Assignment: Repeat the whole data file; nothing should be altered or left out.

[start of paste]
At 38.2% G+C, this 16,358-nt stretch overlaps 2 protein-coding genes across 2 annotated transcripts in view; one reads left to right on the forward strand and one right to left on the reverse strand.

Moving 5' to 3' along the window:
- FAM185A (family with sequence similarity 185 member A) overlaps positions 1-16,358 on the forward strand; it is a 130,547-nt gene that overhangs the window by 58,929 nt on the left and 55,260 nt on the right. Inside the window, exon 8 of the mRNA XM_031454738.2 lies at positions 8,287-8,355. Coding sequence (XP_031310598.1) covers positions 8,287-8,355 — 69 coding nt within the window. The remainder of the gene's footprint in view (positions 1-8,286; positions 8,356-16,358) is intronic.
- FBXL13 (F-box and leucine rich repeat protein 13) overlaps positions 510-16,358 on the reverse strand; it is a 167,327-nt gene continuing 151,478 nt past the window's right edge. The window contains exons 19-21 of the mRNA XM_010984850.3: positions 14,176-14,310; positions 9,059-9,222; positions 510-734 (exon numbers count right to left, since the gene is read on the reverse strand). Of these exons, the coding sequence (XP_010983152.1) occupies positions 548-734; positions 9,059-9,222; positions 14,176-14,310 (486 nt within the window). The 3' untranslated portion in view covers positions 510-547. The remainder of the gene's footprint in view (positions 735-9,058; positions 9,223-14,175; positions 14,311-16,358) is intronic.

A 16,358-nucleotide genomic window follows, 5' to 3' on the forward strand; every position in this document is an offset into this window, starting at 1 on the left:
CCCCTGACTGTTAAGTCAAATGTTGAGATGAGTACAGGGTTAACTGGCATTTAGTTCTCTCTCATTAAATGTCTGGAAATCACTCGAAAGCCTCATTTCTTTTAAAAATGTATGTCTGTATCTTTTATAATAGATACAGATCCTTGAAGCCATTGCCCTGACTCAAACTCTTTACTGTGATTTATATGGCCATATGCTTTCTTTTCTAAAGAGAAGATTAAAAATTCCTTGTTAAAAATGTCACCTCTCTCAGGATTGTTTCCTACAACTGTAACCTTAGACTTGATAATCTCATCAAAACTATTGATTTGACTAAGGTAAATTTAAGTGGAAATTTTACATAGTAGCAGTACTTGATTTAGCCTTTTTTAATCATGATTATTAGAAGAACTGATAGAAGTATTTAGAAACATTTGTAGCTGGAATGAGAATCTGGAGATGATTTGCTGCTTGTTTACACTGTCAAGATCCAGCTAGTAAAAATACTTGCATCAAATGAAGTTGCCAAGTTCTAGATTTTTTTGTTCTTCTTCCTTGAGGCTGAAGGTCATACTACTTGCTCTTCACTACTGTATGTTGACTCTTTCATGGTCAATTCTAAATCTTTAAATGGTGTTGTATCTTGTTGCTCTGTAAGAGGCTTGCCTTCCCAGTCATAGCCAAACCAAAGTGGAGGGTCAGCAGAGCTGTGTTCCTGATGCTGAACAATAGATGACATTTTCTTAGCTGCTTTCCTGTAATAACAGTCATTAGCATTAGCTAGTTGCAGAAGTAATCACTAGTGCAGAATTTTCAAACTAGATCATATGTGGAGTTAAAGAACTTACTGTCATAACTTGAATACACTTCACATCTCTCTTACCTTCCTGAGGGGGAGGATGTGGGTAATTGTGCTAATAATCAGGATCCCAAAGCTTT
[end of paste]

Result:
At 38.2% G+C, this 16,358-nt stretch overlaps 2 protein-coding genes across 2 annotated transcripts in view; one reads left to right on the forward strand and one right to left on the reverse strand.

Moving 5' to 3' along the window:
- FAM185A (family with sequence similarity 185 member A) overlaps positions 1-16,358 on the forward strand; it is a 130,547-nt gene that overhangs the window by 58,929 nt on the left and 55,260 nt on the right. Inside the window, exon 8 of the mRNA XM_031454738.2 lies at positions 8,287-8,355. Coding sequence (XP_031310598.1) covers positions 8,287-8,355 — 69 coding nt within the window. The remainder of the gene's footprint in view (positions 1-8,286; positions 8,356-16,358) is intronic.
- FBXL13 (F-box and leucine rich repeat protein 13) overlaps positions 510-16,358 on the reverse strand; it is a 167,327-nt gene continuing 151,478 nt past the window's right edge. The window contains exons 19-21 of the mRNA XM_010984850.3: positions 14,176-14,310; positions 9,059-9,222; positions 510-734 (exon numbers count right to left, since the gene is read on the reverse strand). Of these exons, the coding sequence (XP_010983152.1) occupies positions 548-734; positions 9,059-9,222; positions 14,176-14,310 (486 nt within the window). The 3' untranslated portion in view covers positions 510-547. The remainder of the gene's footprint in view (positions 735-9,058; positions 9,223-14,175; positions 14,311-16,358) is intronic.

A 16,358-nucleotide genomic window follows, 5' to 3' on the forward strand; every position in this document is an offset into this window, starting at 1 on the left:
CCCCTGACTGTTAAGTCAAATGTTGAGATGAGTACAGGGTTAACTGGCATTTAGTTCTCTCTCATTAAATGTCTGGAAATCACTCGAAAGCCTCATTTCTTTTAAAAATGTATGTCTGTATCTTTTATAATAGATACAGATCCTTGAAGCCATTGCCCTGACTCAAACTCTTTACTGTGATTTATATGGCCATATGCTTTCTTTTCTAAAGAGAAGATTAAAAATTCCTTGTTAAAAATGTCACCTCTCTCAGGATTGTTTCCTACAACTGTAACCTTAGACTTGATAATCTCATCAAAACTATTGATTTGACTAAGGTAAATTTAAGTGGAAATTTTACATAGTAGCAGTACTTGATTTAGCCTTTTTTAATCATGATTATTAGAAGAACTGATAGAAGTATTTAGAAACATTTGTAGCTGGAATGAGAATCTGGAGATGATTTGCTGCTTGTTTACACTGTCAAGATCCAGCTAGTAAAAATACTTGCATCAAATGAAGTTGCCAAGTTCTAGATTTTTTTGTTCTTCTTCCTTGAGGCTGAAGGTCATACTACTTGCTCTTCACTACTGTATGTTGACTCTTTCATGGTCAATTCTAAATCTTTAAATGGTGTTGTATCTTGTTGCTCTGTAAGAGGCTTGCCTTCCCAGTCATAGCCAAACCAAAGTGGAGGGTCAGCAGAGCTGTGTTCCTGATGCTGAACAATAGATGACATTTTCTTAGCTGCTTTCCTGTAATAACAGTCATTAGCATTAGCTAGTTGCAGAAGTAATCACTAGTGCAGAATTTTCAAACTAGATCATATGTGGAGTTAAAGAACTTACTGTCATAACTTGAATACACTTCACATCTCTCTTACCTTCCTGAGGGGGAGGATGTGGGTAATTGTGCTAATAATCAGGATCCCAAAGCTTT